I think I should start preparing for my trip. My wife starts packing for her trip about now – deciding on her colour story [that’s a real thing apparently]. I’ll start with my best selections from the LCBO Spanish wines [click for LCBO link]. My colour story is 2 reds, a white, and a rosado.
- Beronia Reserva $20- classic Rioja [Tempranillo grape] at an affordable price. Reminds me of a hot, dry Spanish summer
- Hecula $12- lighter than a Rioja made in the south from Monastrell grapes
- Marquis de Riscal $13- a crisp white for those hot days in the garden
- Muga Rosado $13- get it while you can – best pink in the store
And while I think of it … I did pick Spain to win the World Cup again. Iker!!!!!
BERONIA RESERVA – Smooth tannins. Reservas are aged for a minimum of 1 yr in oak and 2 yrs in the bottle. They cost a little more but believe me, they are worth it.
VINTAGES Essential 50203 |Price $ 19.95
I am currently looking for summer. I read a funny comic last week that said “The first person to complain about how hot is is this summer gets a punch in the throat”. People get a little emotional waiting this long for summer.
I started looking for summer in the Spanish aisle of the LCBO.
My brother-in-Spain says that a good Spanish Rioja tastes like a hot, dry summer. When we opened this one I got a little emotional. Maybe I miss my brother? Maybe it’s the absurdly cruel long winter that really got me? Maybe I got a piece of cork in my contact? Whatever it was, I did get a little teary at how much this wine reminded me of a hot, dry Spanish summer.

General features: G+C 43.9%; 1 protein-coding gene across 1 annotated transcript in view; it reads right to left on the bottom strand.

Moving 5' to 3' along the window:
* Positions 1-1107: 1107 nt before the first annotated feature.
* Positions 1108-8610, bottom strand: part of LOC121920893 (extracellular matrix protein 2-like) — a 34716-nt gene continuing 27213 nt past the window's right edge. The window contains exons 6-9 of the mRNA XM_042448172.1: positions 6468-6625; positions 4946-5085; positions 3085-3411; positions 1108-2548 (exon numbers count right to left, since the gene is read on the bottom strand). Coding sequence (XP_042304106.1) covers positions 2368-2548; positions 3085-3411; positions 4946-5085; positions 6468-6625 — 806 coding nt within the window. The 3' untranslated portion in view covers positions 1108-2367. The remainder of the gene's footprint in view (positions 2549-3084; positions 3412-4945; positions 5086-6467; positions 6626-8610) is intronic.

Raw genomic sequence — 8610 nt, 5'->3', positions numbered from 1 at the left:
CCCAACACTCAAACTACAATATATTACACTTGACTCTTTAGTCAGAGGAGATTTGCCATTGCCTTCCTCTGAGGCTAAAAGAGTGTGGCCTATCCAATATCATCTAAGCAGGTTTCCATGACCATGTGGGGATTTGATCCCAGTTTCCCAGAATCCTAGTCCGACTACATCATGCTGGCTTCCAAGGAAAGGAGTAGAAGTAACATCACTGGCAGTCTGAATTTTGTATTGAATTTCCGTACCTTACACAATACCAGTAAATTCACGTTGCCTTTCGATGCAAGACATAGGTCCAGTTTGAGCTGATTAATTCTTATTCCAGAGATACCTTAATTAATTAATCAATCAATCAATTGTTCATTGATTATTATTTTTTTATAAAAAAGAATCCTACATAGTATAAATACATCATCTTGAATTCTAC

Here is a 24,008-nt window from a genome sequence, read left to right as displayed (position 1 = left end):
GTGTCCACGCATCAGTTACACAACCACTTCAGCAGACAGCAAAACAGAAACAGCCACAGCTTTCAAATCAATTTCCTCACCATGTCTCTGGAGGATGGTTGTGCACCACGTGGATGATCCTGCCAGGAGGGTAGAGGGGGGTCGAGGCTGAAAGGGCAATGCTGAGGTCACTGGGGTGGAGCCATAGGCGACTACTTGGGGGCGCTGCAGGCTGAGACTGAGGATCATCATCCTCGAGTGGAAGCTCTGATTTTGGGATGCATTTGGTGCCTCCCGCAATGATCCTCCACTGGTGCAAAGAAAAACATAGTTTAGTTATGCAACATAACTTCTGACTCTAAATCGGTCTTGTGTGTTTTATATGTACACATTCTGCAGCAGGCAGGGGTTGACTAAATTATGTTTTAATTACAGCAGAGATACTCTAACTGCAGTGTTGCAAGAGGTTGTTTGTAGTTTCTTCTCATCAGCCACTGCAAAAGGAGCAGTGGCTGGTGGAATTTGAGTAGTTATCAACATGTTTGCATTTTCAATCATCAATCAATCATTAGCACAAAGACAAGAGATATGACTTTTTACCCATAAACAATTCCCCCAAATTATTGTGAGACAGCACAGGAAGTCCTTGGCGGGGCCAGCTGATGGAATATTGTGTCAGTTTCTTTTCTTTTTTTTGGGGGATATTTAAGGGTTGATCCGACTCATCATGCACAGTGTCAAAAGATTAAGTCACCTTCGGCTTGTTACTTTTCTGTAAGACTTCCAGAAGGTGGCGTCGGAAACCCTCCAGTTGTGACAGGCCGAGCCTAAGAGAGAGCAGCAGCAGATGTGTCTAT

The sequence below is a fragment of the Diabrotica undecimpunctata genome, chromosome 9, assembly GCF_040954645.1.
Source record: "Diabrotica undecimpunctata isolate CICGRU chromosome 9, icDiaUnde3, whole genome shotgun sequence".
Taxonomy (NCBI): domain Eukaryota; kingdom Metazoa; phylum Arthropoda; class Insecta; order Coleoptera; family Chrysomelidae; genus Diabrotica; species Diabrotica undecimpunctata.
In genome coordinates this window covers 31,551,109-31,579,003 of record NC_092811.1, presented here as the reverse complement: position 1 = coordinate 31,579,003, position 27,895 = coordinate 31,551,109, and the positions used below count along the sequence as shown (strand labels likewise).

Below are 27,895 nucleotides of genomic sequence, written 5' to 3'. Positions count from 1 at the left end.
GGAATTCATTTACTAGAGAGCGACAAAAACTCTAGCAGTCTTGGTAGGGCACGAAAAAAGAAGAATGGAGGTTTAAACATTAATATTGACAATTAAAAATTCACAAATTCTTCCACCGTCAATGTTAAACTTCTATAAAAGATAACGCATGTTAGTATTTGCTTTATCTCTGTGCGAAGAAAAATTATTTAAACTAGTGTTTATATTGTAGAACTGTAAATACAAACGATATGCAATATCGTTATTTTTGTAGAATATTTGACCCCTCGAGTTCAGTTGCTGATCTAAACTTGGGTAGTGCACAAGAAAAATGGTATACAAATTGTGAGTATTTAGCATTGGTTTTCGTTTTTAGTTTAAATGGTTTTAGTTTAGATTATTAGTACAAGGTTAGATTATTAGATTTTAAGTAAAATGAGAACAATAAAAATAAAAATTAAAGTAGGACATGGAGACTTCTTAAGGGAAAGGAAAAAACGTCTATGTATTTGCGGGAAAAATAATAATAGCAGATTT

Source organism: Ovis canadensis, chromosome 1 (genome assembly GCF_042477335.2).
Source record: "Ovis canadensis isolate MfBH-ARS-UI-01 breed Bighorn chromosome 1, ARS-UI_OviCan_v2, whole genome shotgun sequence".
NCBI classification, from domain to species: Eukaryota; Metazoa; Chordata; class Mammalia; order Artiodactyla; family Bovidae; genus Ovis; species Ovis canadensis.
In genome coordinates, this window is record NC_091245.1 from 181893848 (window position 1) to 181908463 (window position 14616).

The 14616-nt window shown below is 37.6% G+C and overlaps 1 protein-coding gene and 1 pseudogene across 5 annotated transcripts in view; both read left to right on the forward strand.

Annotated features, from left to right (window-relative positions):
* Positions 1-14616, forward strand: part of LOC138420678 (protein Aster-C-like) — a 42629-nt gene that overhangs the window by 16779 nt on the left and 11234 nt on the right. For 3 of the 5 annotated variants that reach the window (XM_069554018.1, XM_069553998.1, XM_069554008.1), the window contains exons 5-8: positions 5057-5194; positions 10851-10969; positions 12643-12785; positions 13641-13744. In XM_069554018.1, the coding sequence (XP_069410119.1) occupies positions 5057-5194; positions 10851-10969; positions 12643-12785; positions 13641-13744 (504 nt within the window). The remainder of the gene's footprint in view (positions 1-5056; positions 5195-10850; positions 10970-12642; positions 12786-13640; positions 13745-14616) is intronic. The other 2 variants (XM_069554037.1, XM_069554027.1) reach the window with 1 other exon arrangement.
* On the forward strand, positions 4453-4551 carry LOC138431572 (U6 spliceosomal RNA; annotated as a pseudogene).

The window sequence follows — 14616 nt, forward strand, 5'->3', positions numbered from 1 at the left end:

CAMPO VIEJO RIOJA TEMPRANILLO
LCBO 342006 |Price $ 14.40
Dark plum and cherry fruits with a dryness that persisted on my palate [evoking the emotional response I referred to earlier]
I would like to do my own rant about the mail service in Canada. Specifically the volume of email that gets sent to me . Today I came home to find 38 unread emails. 38! Those are just the ones that made it past my Spam and Bulk filters – that my wife hadn’t read already. I’ve had enough. So here goes …
Dear J. Crew, stop sending me three emails at 5 a.m. and then again at 7:30 a.m. That is not the one ankle boot I need this year.
Dear Apple Store, stop making your email come up a different colour than all the rest. It freaks me out that only you can do that.
Dear eBay, I’ve NEVER purchased anything from you ever. How did you even get my email?
Dear FaceBook, stop changing your settings every 3 hours – I’m again getting notifications from people I unfriended a year ago [sorry Mom]
And hey Starbucks … if one more 50% off my favourite latte coupon gets sent my way today and I’m sending 50% of my next latte across your cafe floor.
Thank you for listening.
PS – my apologies to those who expected something about wine in this edition of my wine blog
PSS – brother in Spain, you’re welcome for not saying anything about wine in this edition of my wine blog
PSS – my wife wouldn’t let me say anything bad to the people at Pinterest